Combustible Celluloid
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With: Boris Karloff, Colin Clive, Mae Clarke, John Boles, Edward Van Sloan, Frederick Kerr, Dwight Frye, Lionel Belmore, Marilyn Harris
Written by: John L. Balderston, Francis Edward Faragoh, Garrett Fort, Robert Florey, based on the novel by Mary Shelley and the play by Peggy Webling
Directed by: James Whale
MPAA Rating: Unrated
Running Time: 71
Date: 21/11/1931

Frankenstein (1931)

4 Stars (out of 4)

It's Alive...

By Jeffrey M. Anderson

Of the fourteen films contained in Universal's three Monster Legacy Collection box sets, the Frankenstein box contains the best one: Bride of Frankenstein (1935). After the success of the original 1931 film, director James Whale convinced the studio to let him make the sequel his way, with a sophisticated yet smarmy sense of humor. The film benefits not only from the presence of Boris Karloff as the monster and Elsa Lanchester as the bride, but also from Colin Clive as the mad doctor and Una O'Connor as the town busybody, who always comes up with a delightful look of shock whenever she's offended. This film seems absolutely ageless and is just as capable of winning new audiences today as it was back then.

Of course, the 1931 original is nothing to sneeze at. Whale played up the male need to compete with female reproduction as no other director could. He came up with a touching, slightly wry adaptation of Shelley's novel, first published in 1818. Karloff turns in a remarkable performance as the monster, more soulful than scary. The film has a touching, almost childlike humanity that allowed audiences to actually identify with the monster. Frankenstein came a few months after Dracula, and the studio was originally interested in having Lugosi play the monster. But according to legend, Lugosi turned it down, claiming that it took no acting talent to play a grunting, shambling beast.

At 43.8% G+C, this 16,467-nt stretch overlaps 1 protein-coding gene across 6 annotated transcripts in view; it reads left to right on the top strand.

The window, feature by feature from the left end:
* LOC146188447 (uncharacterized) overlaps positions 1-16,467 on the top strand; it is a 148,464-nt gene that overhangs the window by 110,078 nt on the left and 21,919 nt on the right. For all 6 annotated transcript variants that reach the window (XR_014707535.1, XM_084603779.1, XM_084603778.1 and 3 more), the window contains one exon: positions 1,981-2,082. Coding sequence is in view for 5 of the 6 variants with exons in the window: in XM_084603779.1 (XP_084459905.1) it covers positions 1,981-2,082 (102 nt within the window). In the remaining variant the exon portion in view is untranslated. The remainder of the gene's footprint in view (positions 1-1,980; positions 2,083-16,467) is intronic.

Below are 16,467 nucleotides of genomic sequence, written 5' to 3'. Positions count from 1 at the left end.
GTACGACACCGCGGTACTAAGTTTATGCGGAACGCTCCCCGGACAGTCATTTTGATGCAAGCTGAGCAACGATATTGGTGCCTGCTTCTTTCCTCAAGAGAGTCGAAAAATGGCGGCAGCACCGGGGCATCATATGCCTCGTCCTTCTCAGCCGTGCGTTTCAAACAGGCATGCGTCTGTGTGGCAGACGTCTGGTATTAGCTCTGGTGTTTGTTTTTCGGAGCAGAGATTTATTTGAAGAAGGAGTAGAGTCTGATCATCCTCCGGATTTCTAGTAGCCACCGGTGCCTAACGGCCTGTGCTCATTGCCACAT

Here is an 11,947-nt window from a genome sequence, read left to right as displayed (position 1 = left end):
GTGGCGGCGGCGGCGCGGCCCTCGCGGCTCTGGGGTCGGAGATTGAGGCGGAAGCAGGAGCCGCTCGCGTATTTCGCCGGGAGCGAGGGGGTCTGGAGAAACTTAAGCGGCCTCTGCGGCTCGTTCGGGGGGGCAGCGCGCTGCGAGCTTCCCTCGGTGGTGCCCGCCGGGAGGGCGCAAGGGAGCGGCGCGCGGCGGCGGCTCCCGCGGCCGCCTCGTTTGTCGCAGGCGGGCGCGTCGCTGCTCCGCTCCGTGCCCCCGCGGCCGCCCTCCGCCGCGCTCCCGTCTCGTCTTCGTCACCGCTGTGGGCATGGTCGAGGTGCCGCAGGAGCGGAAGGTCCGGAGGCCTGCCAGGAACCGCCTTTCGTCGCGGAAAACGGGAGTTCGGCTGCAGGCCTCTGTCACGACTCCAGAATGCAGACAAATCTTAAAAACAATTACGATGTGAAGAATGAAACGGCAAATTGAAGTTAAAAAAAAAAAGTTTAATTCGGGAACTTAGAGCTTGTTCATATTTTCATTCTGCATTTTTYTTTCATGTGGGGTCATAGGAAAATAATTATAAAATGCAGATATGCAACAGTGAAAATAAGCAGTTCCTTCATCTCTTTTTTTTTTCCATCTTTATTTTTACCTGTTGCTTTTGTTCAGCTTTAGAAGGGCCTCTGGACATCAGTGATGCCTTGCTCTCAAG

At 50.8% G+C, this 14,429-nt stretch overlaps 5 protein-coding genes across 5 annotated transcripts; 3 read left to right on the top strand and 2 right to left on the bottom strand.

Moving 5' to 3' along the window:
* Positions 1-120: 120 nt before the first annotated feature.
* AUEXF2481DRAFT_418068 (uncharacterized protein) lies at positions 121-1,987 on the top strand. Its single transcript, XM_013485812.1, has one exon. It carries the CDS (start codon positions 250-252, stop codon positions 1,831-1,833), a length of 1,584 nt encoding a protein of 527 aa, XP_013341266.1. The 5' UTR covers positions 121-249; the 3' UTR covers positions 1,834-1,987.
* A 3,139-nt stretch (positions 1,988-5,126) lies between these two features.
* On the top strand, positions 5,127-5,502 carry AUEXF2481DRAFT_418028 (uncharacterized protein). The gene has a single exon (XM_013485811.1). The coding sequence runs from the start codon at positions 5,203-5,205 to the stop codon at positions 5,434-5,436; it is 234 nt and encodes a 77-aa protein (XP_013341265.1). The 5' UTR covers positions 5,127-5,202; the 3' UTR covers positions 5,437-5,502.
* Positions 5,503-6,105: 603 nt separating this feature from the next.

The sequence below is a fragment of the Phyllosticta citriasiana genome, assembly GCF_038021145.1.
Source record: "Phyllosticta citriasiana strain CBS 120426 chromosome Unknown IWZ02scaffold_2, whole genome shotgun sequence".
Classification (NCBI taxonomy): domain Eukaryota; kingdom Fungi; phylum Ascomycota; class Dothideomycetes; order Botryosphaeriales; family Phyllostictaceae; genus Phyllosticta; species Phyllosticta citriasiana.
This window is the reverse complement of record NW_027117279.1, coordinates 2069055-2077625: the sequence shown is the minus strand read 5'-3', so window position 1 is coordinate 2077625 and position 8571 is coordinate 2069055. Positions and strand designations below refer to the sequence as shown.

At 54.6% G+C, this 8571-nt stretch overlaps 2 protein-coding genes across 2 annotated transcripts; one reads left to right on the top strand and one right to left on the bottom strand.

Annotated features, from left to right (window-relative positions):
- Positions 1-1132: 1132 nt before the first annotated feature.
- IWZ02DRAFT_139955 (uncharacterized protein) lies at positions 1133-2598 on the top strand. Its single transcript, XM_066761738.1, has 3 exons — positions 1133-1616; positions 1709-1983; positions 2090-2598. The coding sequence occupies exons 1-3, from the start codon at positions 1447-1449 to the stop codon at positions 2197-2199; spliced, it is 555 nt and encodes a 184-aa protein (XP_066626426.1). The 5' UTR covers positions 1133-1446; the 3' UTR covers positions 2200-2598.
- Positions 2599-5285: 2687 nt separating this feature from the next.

Karloff returned for the third film in the series, even though Whale had moved on to other things. Son of Frankenstein (1939) is actually very entertaining and visually striking, and retains much of the humor from the first two films. Fans of Mel Brooks will notice many elements in this film inspiring Young Frankenstein (1974). Lugosi also turns up here, giving a very fine supporting performance as Ygor, the assistant with the twisted, broken neck.

For the fourth film in the series Lugosi reprised his Ygor role with less success and the monster was taken over by Lon Chaney, who could not do it the same justice that Karloff did, especially with thin material like Ghost of Frankenstein (1942).

Karloff returned in a different role for House of Frankenstein (1945), as a scientist who brings Dracula (John Carradine) back to life, followed by the Frankenstein monster (Glenn Strange) and the Wolf Man (Lon Chaney Jr.). But his plan is upended when his hunchback assistant (J. Carrol Naish) falls in love with a gypsy girl (Elena Verdugo).

The Frankenstein box comes with audio commentary tracks on the first two films, from Rudy Behlmer and Scott MacQueen, respectively, featurettes, trailers and a short film, Boo! It also contains a pretty good featurette on the making of Bride of Frankenstein, hosted by filmmaker Joe Dante.

The overall quality of the films is excellent, but this, as well as the other box sets have a few small problems. Universal is shamelessly using them to promote its horrible big summer movie Van Helsing, and so hack director Stephen Sommers (The Mummy) keeps popping up to talk about how these old movies inspired him. Hopefully these box sets will remain a staple of any DVD library, but a year from now those segments are going to look ridiculous.

In addition, the menus can be confusing. Each set comes with two discs. The main feature is on a beautiful one-sided disc with a picture on the front. The bonus features are scattered on both sides of the second disc. On each disc the menu comes up exactly the same, forcing the viewer to guess which disc the chosen movie might be on.

Those quibbles aside, I'm absolutely thrilled to add these chilling films to my library.

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